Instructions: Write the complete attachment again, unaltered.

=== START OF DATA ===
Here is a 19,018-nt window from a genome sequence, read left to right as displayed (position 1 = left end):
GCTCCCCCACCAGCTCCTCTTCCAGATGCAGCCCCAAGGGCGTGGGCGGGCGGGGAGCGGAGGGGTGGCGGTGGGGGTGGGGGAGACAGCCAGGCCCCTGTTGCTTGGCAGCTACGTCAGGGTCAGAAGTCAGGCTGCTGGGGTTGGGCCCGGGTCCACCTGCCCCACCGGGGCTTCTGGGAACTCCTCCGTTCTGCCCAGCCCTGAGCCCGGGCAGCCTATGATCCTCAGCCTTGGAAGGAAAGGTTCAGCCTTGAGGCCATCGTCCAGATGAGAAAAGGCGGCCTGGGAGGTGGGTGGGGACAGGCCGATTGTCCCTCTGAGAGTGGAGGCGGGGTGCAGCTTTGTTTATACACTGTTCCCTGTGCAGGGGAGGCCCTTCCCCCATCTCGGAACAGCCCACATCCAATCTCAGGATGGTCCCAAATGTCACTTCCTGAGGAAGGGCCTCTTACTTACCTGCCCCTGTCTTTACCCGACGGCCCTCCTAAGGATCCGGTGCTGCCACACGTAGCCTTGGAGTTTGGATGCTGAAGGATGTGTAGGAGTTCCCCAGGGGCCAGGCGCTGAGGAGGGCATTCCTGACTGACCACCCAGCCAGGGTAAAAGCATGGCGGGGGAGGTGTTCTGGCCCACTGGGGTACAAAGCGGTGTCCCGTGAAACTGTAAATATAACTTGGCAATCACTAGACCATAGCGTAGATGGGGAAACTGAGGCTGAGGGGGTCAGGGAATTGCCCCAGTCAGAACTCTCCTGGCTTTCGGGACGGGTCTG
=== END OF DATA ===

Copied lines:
Here is a 19,018-nt window from a genome sequence, read left to right as displayed (position 1 = left end):
GCTCCCCCACCAGCTCCTCTTCCAGATGCAGCCCCAAGGGCGTGGGCGGGCGGGGAGCGGAGGGGTGGCGGTGGGGGTGGGGGAGACAGCCAGGCCCCTGTTGCTTGGCAGCTACGTCAGGGTCAGAAGTCAGGCTGCTGGGGTTGGGCCCGGGTCCACCTGCCCCACCGGGGCTTCTGGGAACTCCTCCGTTCTGCCCAGCCCTGAGCCCGGGCAGCCTATGATCCTCAGCCTTGGAAGGAAAGGTTCAGCCTTGAGGCCATCGTCCAGATGAGAAAAGGCGGCCTGGGAGGTGGGTGGGGACAGGCCGATTGTCCCTCTGAGAGTGGAGGCGGGGTGCAGCTTTGTTTATACACTGTTCCCTGTGCAGGGGAGGCCCTTCCCCCATCTCGGAACAGCCCACATCCAATCTCAGGATGGTCCCAAATGTCACTTCCTGAGGAAGGGCCTCTTACTTACCTGCCCCTGTCTTTACCCGACGGCCCTCCTAAGGATCCGGTGCTGCCACACGTAGCCTTGGAGTTTGGATGCTGAAGGATGTGTAGGAGTTCCCCAGGGGCCAGGCGCTGAGGAGGGCATTCCTGACTGACCACCCAGCCAGGGTAAAAGCATGGCGGGGGAGGTGTTCTGGCCCACTGGGGTACAAAGCGGTGTCCCGTGAAACTGTAAATATAACTTGGCAATCACTAGACCATAGCGTAGATGGGGAAACTGAGGCTGAGGGGGTCAGGGAATTGCCCCAGTCAGAACTCTCCTGGCTTTCGGGACGGGTCTG